Boehner/Pharm – Oh don’t get me started!  I did love that line that appeals so well to the T (for tin-foil hat) Party constituents, that the American people "have the right to think what they think" despite the very simply provable (and proven over and over) facts.  It’s the same kind of anti-intellectual arrogance that marches into ill-conceived wars and drives suicidal tax policies and allows people to stick their heads in the sand rather than confront very real threats to our nation like Global Warming, Unemployment and, of course, the aging population.  How many times can your strategy be "Deny, deny, ignore, deny and just try to make it through the next election?

    “I am disappointed that Speaker Boehner doesn’t believe he has the votes to avoid a government shutdown, unless his members get their way on all of their demands,” Senate Majority Leader Harry Reid, D-Nev., said yesterday. “It is unproductive to resort to threats of a shutdown without any negotiations.”

     
    “President Obama has acknowledged the challenges we face, but – thus far – he has done nothing to offer solutions,” Boehner said in a statement. “Now, worse, his political organization is colluding with special-interest allies across the country to demagogue reform-minded governors who are making the tough choices that the President is avoiding.”
     
    As state workers marched on the state capitol building in Madison this week, Obama called Republican Gov. Scott Walker’s proposal an “assault on unions.” The governor wants to let public workers bargain only over wages, and to double their health-care premiums and require them to start paying part of their pension costs. Police and firefighters wouldn’t be covered by the plan.

     

    I love the lady on the right side of Boehner in that video – she looks like one of the Joker’s smilex poison victims from the original Batman movie!  


  34. williex

    Phil
     
    I have a issue on a Real Estate deal that I am involved with a national food chain.  Since your company was a RE co. maybe you could pass on some ideas to me. 
     
    The interested party is an LLC that has 400 locations around the US and they have cut a deal with the franchisor for a territory in SE Wisconsin.  Their plan is to open 35 new locations.  I have a corner on a busy intersection which is next to a large medical center and down the street on the next block is the largest employer in the county the county building.  also a 1/2 a mile away is the areas hospital.  A coffee chain across the street on the corner in front of a strip mall  opened 2 years ago and is doing 1.5m a year which is supposedly the best in SE Wisc for that chains locations.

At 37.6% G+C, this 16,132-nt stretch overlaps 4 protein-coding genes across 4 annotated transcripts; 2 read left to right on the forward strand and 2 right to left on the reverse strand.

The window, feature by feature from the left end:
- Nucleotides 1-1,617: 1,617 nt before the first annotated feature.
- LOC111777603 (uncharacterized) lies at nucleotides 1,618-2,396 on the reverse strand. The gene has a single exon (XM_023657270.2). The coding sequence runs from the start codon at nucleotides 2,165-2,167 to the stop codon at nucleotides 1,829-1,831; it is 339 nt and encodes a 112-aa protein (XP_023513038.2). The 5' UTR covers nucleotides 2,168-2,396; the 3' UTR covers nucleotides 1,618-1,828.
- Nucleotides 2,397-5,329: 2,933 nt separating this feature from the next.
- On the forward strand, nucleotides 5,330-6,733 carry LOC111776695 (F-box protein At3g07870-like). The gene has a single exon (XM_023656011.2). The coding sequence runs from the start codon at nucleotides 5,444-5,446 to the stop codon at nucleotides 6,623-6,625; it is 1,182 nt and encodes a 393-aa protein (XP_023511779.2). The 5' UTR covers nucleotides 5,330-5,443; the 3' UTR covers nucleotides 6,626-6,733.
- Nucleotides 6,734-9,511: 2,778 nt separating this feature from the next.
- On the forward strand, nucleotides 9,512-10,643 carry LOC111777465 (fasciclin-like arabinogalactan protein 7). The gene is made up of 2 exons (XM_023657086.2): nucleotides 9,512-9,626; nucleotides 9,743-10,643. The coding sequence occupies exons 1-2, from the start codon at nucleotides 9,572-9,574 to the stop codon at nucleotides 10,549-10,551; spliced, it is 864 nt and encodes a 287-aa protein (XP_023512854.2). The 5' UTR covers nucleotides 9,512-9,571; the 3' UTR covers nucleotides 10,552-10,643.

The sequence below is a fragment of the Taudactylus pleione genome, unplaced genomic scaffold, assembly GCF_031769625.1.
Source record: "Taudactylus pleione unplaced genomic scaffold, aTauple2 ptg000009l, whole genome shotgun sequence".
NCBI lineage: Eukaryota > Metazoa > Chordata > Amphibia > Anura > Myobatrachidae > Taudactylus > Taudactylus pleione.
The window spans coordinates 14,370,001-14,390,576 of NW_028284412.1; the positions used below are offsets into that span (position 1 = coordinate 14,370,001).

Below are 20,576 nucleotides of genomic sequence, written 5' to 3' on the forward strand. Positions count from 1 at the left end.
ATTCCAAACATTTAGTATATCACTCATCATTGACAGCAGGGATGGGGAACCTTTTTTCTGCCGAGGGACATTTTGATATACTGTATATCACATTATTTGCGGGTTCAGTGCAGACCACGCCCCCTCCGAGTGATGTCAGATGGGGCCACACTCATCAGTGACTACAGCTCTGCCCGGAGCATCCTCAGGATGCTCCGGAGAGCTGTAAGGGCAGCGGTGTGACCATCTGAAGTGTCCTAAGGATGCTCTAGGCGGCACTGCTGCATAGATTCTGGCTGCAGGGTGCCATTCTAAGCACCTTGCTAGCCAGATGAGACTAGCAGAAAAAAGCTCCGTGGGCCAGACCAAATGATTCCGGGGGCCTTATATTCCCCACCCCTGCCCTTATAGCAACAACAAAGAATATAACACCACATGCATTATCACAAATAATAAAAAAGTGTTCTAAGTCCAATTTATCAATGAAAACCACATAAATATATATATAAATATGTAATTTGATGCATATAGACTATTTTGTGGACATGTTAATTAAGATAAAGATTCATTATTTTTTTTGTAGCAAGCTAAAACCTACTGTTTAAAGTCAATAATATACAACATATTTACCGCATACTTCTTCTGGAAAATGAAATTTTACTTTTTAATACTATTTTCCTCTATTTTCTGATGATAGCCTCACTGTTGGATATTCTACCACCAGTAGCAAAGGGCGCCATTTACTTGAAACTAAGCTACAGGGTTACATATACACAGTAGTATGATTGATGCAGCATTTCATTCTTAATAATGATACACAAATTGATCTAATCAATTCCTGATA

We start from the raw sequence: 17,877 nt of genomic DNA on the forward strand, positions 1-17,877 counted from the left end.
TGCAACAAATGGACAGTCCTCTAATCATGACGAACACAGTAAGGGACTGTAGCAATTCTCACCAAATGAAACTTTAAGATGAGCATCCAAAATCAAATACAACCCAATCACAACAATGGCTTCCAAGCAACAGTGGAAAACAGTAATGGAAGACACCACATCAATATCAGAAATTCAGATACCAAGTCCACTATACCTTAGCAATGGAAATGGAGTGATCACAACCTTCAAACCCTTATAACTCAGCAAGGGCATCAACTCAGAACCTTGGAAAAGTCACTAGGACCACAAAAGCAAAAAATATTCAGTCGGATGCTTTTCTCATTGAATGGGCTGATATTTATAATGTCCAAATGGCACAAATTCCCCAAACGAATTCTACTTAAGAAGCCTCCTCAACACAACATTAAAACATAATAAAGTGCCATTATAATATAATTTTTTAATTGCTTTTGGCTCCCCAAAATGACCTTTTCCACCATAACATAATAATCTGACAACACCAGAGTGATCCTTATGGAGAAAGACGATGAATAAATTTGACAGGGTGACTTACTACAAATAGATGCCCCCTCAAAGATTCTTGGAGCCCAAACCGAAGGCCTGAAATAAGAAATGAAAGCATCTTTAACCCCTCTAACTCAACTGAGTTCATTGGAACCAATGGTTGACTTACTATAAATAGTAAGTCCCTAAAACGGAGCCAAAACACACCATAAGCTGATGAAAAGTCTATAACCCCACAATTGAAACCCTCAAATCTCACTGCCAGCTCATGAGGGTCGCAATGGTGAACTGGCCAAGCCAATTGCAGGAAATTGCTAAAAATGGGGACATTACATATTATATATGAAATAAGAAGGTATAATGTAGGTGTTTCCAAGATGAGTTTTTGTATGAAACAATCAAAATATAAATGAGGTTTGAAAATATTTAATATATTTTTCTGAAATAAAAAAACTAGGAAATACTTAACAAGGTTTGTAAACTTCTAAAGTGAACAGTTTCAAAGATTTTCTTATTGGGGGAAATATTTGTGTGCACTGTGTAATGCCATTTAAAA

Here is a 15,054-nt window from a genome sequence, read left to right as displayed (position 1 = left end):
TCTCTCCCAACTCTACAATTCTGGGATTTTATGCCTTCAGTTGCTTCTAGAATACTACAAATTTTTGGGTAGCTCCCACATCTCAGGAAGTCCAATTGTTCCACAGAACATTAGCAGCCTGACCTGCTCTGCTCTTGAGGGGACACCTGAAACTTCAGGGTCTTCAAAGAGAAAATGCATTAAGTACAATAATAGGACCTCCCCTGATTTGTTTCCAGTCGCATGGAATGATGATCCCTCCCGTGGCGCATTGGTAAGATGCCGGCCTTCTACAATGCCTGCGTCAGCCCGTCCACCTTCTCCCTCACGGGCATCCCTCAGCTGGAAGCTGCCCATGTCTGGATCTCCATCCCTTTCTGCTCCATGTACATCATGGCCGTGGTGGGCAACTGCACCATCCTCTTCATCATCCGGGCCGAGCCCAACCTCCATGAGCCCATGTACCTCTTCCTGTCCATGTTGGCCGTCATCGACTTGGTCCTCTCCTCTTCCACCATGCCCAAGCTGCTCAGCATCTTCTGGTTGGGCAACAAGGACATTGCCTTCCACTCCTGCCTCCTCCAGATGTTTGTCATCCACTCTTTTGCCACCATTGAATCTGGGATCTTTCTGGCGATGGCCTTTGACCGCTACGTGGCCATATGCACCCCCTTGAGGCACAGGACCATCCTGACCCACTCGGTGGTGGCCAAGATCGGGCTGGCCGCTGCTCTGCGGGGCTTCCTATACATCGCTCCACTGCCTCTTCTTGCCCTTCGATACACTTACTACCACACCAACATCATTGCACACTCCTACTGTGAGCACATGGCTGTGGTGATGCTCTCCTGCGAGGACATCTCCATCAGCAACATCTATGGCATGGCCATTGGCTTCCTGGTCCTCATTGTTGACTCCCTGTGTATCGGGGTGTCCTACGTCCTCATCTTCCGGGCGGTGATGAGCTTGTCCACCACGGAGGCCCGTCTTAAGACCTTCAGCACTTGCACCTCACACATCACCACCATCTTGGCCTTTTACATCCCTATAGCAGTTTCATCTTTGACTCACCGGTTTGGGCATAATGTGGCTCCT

My problem is how would you deal with the threat of inflation?  tying rent increases to CPI seems useless, do you have any other ideas?  If you are willing to pass on your thoughts perhaps you have a private email as I view this a little personal.

  35. Cap

     williex -
     
    you could have regular fixed increases (say, like 3% per year).
     
    if its a NNN (triple net) lease, the tenant would bear all costs, including cost increases  … taxes, insurance, etc.
     
    No ways are perfect, but these are a couple of suggestions.

  36. Phil

    Oooh fun!  Gold just under $1,400 again in futures.  Oil $91.37 (now the April contract).   Dollar bouncing off 77.50 and silver at $33.  

    Economist/Cap – I’ll see if you can get in on the next roundtable.   

    Trader Expo/Cap – I wish you had told me sooner, I thought it was end of week.  Can’t change plans tomorrow.

    Mideast very crazy this week.  It’s spreading like a wildfire but it’s also driving all those Mideast leaders buy gold and silver and US equities – whatever they can send their 20 wives and 80 sons around the World with to stick away in safety deposit boxes "just in case".   

    There is a great quote in Stock World Weekly (which I hope everyone reads) from Sharon Johnson:

     

    Discussing the source of increasing commodity  prices and  the   latest  spike in  c o t t o n  p r i c e s ,  Sharon Johnson of Penson Futures remarked: “I  cannot  say  this  clearly enough…this  is not mill buying, mills cannot buy at  these prices.”  If mills are not driving the price demand,  this  leaves only speculators as a source.  (Chinese Exporters Going Down, Western Importers Ambushed.)